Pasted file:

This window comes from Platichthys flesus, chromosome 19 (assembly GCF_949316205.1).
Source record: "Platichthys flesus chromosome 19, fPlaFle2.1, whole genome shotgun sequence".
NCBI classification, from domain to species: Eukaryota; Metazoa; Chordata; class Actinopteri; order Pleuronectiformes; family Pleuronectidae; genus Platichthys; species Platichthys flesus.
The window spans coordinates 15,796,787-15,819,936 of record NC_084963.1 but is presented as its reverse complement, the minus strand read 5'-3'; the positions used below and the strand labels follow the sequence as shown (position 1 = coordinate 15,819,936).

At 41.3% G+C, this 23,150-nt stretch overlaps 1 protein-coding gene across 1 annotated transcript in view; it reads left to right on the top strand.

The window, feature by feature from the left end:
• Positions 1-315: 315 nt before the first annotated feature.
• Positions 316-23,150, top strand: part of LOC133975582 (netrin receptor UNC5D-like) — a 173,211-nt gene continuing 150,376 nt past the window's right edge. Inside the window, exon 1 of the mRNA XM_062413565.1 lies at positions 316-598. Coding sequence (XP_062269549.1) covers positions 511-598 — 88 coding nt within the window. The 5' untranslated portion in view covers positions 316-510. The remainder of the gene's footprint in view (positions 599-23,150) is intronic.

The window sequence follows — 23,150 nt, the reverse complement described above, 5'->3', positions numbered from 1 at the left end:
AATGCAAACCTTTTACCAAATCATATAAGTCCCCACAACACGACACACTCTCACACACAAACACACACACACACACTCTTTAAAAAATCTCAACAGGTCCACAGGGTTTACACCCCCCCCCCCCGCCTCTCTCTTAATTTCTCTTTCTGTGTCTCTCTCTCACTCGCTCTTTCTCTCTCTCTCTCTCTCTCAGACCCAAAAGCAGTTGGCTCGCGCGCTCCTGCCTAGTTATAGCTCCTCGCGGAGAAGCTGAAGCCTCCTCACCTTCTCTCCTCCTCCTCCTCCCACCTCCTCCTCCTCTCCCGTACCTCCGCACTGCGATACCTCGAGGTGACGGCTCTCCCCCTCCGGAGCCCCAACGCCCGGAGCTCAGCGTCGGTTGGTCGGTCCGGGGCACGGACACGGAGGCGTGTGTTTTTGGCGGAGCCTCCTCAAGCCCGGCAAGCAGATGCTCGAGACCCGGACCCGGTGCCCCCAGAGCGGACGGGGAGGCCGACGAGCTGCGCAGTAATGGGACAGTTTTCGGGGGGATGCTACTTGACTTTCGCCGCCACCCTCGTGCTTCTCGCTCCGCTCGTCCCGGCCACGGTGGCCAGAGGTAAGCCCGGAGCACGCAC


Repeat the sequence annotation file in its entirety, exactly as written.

This window comes from Platichthys flesus, chromosome 19 (assembly GCF_949316205.1).
Source record: "Platichthys flesus chromosome 19, fPlaFle2.1, whole genome shotgun sequence".
NCBI classification, from domain to species: Eukaryota; Metazoa; Chordata; class Actinopteri; order Pleuronectiformes; family Pleuronectidae; genus Platichthys; species Platichthys flesus.
The window spans coordinates 15,796,787-15,819,936 of record NC_084963.1 but is presented as its reverse complement, the minus strand read 5'-3'; the positions used below and the strand labels follow the sequence as shown (position 1 = coordinate 15,819,936).

At 41.3% G+C, this 23,150-nt stretch overlaps 1 protein-coding gene across 1 annotated transcript in view; it reads left to right on the top strand.

The window, feature by feature from the left end:
• Positions 1-315: 315 nt before the first annotated feature.
• Positions 316-23,150, top strand: part of LOC133975582 (netrin receptor UNC5D-like) — a 173,211-nt gene continuing 150,376 nt past the window's right edge. Inside the window, exon 1 of the mRNA XM_062413565.1 lies at positions 316-598. Coding sequence (XP_062269549.1) covers positions 511-598 — 88 coding nt within the window. The 5' untranslated portion in view covers positions 316-510. The remainder of the gene's footprint in view (positions 599-23,150) is intronic.

The window sequence follows — 23,150 nt, the reverse complement described above, 5'->3', positions numbered from 1 at the left end:
AATGCAAACCTTTTACCAAATCATATAAGTCCCCACAACACGACACACTCTCACACACAAACACACACACACACACTCTTTAAAAAATCTCAACAGGTCCACAGGGTTTACACCCCCCCCCCCCGCCTCTCTCTTAATTTCTCTTTCTGTGTCTCTCTCTCACTCGCTCTTTCTCTCTCTCTCTCTCTCTCAGACCCAAAAGCAGTTGGCTCGCGCGCTCCTGCCTAGTTATAGCTCCTCGCGGAGAAGCTGAAGCCTCCTCACCTTCTCTCCTCCTCCTCCTCCCACCTCCTCCTCCTCTCCCGTACCTCCGCACTGCGATACCTCGAGGTGACGGCTCTCCCCCTCCGGAGCCCCAACGCCCGGAGCTCAGCGTCGGTTGGTCGGTCCGGGGCACGGACACGGAGGCGTGTGTTTTTGGCGGAGCCTCCTCAAGCCCGGCAAGCAGATGCTCGAGACCCGGACCCGGTGCCCCCAGAGCGGACGGGGAGGCCGACGAGCTGCGCAGTAATGGGACAGTTTTCGGGGGGATGCTACTTGACTTTCGCCGCCACCCTCGTGCTTCTCGCTCCGCTCGTCCCGGCCACGGTGGCCAGAGGTAAGCCCGGAGCACGCAC